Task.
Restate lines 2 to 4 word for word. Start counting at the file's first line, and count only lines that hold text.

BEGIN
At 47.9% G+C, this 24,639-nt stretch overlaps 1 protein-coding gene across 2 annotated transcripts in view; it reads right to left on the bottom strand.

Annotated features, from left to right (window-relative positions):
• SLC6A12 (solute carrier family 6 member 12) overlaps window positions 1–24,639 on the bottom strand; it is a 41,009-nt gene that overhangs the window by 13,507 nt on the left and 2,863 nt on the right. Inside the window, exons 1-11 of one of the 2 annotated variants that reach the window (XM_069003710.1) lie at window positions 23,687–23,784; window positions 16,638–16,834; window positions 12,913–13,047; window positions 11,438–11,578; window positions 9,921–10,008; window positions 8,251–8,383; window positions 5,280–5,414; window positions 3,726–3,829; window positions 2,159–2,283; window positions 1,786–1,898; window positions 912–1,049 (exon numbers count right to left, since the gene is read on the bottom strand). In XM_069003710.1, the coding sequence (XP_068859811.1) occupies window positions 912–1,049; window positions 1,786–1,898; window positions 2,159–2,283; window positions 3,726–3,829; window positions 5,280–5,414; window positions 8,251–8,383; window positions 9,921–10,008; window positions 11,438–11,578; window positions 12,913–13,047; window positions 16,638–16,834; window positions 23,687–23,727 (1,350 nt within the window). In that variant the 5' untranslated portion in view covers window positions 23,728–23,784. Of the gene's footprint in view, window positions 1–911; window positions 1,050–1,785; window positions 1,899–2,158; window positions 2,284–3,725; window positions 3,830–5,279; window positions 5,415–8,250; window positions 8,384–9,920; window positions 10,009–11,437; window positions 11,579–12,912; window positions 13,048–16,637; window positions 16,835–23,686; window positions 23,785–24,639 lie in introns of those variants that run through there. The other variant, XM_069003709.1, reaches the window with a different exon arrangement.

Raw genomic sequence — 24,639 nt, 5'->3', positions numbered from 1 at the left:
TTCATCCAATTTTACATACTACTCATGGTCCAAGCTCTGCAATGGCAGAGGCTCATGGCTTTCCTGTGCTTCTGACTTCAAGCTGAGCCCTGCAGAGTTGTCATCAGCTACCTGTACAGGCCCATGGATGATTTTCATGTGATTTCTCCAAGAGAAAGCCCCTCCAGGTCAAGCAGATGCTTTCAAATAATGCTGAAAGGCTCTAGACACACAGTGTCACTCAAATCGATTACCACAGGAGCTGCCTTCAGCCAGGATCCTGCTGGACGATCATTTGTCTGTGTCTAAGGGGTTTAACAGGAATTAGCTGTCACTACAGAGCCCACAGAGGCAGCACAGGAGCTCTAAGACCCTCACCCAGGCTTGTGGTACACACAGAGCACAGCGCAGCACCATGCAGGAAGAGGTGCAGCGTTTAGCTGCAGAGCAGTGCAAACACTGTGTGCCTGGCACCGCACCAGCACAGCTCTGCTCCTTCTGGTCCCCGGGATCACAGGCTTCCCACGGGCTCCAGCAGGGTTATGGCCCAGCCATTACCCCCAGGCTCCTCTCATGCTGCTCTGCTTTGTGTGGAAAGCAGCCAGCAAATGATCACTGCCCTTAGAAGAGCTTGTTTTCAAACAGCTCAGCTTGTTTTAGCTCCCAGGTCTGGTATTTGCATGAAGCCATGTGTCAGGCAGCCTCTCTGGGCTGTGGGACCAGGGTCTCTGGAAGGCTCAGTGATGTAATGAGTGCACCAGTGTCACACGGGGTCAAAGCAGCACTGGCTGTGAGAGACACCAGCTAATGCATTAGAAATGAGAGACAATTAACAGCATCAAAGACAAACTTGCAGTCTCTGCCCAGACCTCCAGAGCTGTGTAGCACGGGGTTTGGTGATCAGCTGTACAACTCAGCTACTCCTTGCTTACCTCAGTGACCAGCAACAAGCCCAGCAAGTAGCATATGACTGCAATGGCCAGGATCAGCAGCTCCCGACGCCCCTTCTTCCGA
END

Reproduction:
Annotated features, from left to right (window-relative positions):
• SLC6A12 (solute carrier family 6 member 12) overlaps window positions 1–24,639 on the bottom strand; it is a 41,009-nt gene that overhangs the window by 13,507 nt on the left and 2,863 nt on the right. Inside the window, exons 1-11 of one of the 2 annotated variants that reach the window (XM_069003710.1) lie at window positions 23,687–23,784; window positions 16,638–16,834; window positions 12,913–13,047; window positions 11,438–11,578; window positions 9,921–10,008; window positions 8,251–8,383; window positions 5,280–5,414; window positions 3,726–3,829; window positions 2,159–2,283; window positions 1,786–1,898; window positions 912–1,049 (exon numbers count right to left, since the gene is read on the bottom strand). In XM_069003710.1, the coding sequence (XP_068859811.1) occupies window positions 912–1,049; window positions 1,786–1,898; window positions 2,159–2,283; window positions 3,726–3,829; window positions 5,280–5,414; window positions 8,251–8,383; window positions 9,921–10,008; window positions 11,438–11,578; window positions 12,913–13,047; window positions 16,638–16,834; window positions 23,687–23,727 (1,350 nt within the window). In that variant the 5' untranslated portion in view covers window positions 23,728–23,784. Of the gene's footprint in view, window positions 1–911; window positions 1,050–1,785; window positions 1,899–2,158; window positions 2,284–3,725; window positions 3,830–5,279; window positions 5,415–8,250; window positions 8,384–9,920; window positions 10,009–11,437; window positions 11,579–12,912; window positions 13,048–16,637; window positions 16,835–23,686; window positions 23,785–24,639 lie in introns of those variants that run through there. The other variant, XM_069003709.1, reaches the window with a different exon arrangement.

Raw genomic sequence — 24,639 nt, 5'->3', positions numbered from 1 at the left: